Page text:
"For most of us who have spent any time living in Native villages in Alaska, the survey done by the First Alaskans Institute and recently discussed at AFN offered few surprises.
Perhaps most eye-opening was the finding that "young Native men saw substance abuse as less of a problem than did Natives as a whole, and Native women saw domestic abuse as more of a problem than Native men did."
Well, in a perverse way, that makes sense. Getting drunk is often not a problem for the drinker. But it is a problem if you are a Native woman and on the receiving end of the domestic violence that frequently follows. Men aren't the ones who wake up with a black eye or fat lip.
Native or not, getting drunk, beating up the wife and then waking up in the morning to start all over again is pretty much a workable system so long as the law doesn't get involved. The wife or girlfriend beaten up usually forgives them because they are so darn sorry and the status quo is maintained. No problem for the drinker there except for maybe a hangover. In Native villages, the law is often quite far away and the abused woman doesn't have many options.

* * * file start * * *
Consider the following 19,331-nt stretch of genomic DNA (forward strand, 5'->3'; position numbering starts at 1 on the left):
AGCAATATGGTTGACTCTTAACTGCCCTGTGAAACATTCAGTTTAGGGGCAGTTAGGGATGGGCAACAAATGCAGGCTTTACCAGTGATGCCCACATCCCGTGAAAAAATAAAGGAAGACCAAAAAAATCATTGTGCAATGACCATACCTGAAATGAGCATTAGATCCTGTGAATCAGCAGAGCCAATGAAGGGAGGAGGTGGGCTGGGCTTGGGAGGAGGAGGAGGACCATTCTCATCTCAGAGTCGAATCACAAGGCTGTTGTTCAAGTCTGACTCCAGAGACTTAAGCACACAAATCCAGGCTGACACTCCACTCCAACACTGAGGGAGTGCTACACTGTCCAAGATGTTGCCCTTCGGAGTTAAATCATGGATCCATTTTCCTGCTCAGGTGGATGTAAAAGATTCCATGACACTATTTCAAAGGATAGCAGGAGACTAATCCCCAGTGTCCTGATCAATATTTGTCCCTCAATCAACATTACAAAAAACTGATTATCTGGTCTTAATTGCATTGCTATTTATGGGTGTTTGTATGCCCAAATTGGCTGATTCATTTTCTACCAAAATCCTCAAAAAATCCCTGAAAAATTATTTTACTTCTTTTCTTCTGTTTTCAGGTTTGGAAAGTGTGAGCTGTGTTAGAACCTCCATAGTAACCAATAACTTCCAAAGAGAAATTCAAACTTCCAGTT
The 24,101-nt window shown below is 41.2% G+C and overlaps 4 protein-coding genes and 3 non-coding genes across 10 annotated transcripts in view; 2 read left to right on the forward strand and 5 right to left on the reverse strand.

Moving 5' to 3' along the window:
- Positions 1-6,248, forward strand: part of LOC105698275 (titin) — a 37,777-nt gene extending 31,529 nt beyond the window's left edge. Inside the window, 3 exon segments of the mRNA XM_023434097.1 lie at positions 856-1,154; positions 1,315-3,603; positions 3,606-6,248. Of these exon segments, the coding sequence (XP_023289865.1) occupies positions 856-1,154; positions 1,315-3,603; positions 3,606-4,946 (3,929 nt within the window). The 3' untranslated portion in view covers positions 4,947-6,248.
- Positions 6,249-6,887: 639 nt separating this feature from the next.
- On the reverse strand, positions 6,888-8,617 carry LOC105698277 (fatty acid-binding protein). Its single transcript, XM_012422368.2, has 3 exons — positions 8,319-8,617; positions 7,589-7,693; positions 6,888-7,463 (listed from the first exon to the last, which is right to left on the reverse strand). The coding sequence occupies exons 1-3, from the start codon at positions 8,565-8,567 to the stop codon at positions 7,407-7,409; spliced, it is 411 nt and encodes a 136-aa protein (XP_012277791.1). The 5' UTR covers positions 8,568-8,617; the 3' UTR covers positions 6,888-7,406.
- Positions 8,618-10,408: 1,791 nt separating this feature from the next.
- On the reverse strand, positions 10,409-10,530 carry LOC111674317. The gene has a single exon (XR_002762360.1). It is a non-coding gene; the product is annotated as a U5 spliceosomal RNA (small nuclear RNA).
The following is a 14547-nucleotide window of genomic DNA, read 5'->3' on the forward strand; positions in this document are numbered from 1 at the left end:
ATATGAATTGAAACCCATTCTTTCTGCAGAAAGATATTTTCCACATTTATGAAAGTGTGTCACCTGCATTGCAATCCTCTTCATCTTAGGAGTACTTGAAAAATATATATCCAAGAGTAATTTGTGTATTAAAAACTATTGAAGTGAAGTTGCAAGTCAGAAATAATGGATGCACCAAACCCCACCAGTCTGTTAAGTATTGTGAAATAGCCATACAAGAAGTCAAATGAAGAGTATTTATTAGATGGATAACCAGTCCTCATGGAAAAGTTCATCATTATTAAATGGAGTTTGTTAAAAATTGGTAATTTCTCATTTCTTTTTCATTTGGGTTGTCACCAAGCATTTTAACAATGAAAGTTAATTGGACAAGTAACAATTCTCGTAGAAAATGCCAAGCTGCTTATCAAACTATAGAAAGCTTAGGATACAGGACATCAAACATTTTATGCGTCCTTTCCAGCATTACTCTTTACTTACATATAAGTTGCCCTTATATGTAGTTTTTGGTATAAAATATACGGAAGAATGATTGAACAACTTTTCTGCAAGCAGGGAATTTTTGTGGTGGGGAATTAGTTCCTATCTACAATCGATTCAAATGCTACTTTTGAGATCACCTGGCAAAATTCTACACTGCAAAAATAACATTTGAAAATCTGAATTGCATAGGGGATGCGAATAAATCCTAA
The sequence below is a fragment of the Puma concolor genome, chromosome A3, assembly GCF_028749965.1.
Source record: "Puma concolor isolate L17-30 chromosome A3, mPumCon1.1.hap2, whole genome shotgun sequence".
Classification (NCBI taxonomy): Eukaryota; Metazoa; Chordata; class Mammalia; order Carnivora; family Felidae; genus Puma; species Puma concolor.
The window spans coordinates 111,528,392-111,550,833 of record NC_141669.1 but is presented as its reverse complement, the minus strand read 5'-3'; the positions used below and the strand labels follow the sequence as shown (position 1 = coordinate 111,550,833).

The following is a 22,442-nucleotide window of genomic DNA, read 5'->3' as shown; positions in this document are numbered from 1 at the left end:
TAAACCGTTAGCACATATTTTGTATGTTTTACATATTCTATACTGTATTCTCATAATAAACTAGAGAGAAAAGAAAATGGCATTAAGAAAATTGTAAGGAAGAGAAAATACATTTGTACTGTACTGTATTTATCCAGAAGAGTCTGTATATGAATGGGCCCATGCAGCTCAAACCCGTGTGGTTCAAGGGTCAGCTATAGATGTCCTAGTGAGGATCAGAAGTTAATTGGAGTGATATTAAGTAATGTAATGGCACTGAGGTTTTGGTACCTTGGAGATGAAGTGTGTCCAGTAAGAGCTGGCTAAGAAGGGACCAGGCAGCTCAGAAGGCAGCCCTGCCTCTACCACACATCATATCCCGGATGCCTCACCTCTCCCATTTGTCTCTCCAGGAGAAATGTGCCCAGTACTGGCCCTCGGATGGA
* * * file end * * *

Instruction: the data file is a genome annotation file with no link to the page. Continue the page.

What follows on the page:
I'm glad to see the information in this survey being made public and getting discussed at AFN. Because there is a definite void in the leadership of Alaska's Native groups when it comes to confronting the twin demons of substance abuse and domestic violence. While the nonprofits try to find creative ways to get a handle on problems that are more threatening to the future of Alaska's Native cultures than any development or out-migration from the villages will ever be, the for-profit corporations and political leadership have rarely taken a firm stand on the issue.
The reality is that if the problems of drinking and violence aren't honestly acknowledged and dealt with, then the future of Native cultures is even dimmer than the dimmest forecast. And if we lose them, we will lose a unique and irreplaceable part of Alaska, a loss so large as to not be calculable."
Get the Story:
Elise Patkotak: Natives must face their twin demons
(The Anchorage Daily News 10/31)
Alaska Federation of Natives - http://www.nativefederation.org